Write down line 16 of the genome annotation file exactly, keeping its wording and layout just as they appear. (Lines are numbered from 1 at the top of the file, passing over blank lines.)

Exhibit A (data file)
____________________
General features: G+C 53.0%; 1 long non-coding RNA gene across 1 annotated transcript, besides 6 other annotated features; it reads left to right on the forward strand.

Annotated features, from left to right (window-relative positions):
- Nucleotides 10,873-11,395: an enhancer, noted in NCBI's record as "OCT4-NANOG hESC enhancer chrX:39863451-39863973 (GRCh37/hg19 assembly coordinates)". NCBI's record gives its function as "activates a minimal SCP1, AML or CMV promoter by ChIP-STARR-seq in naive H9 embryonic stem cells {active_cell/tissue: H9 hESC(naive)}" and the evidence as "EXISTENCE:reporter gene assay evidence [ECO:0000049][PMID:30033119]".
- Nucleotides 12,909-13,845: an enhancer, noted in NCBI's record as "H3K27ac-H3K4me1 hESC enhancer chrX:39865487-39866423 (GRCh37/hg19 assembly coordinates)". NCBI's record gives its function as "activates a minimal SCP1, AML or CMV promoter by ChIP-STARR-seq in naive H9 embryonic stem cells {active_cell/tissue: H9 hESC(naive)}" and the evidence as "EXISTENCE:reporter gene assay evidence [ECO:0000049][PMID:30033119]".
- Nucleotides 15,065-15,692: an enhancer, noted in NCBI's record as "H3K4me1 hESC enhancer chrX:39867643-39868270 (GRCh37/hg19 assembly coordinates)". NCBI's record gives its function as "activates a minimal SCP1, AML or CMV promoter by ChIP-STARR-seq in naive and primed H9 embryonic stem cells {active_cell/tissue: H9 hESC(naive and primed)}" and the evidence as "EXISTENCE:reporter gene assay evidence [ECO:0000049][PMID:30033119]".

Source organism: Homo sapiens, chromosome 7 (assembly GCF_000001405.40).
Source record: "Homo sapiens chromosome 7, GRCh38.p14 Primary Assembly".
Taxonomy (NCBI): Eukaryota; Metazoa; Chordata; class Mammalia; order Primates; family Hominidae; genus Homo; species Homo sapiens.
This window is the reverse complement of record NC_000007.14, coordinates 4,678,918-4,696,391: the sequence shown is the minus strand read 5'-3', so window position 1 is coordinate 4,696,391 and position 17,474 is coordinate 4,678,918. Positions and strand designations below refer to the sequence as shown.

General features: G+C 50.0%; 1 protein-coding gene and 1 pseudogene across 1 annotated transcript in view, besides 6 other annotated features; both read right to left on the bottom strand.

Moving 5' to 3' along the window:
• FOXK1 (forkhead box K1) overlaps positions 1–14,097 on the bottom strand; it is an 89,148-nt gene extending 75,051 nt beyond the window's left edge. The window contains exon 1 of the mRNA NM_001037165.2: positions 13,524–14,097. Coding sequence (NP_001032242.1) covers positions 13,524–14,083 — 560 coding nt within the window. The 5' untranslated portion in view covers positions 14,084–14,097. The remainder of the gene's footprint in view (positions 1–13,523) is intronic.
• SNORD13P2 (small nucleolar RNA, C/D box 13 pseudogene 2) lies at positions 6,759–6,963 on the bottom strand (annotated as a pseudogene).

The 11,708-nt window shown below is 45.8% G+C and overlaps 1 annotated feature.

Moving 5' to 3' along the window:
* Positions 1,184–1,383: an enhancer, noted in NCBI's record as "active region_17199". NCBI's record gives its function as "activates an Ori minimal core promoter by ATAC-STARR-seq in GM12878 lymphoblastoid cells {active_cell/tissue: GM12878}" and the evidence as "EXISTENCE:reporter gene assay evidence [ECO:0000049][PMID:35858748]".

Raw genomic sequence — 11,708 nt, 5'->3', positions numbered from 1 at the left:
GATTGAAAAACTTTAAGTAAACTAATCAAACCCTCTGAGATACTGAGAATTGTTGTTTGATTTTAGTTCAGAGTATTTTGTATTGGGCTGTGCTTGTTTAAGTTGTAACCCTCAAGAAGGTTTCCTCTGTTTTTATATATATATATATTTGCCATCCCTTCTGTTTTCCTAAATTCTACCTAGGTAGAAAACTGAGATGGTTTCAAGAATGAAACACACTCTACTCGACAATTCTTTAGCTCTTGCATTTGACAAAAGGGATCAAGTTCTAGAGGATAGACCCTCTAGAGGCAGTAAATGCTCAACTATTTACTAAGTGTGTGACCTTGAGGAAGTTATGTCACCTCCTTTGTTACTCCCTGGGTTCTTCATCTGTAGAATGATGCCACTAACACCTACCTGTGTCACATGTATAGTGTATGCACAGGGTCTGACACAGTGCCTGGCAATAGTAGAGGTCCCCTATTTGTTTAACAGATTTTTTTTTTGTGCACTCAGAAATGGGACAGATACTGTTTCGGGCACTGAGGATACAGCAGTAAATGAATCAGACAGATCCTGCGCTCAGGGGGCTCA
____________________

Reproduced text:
* Positions 1,184–1,383: an enhancer, noted in NCBI's record as "active region_17199". NCBI's record gives its function as "activates an Ori minimal core promoter by ATAC-STARR-seq in GM12878 lymphoblastoid cells {active_cell/tissue: GM12878}" and the evidence as "EXISTENCE:reporter gene assay evidence [ECO:0000049][PMID:35858748]".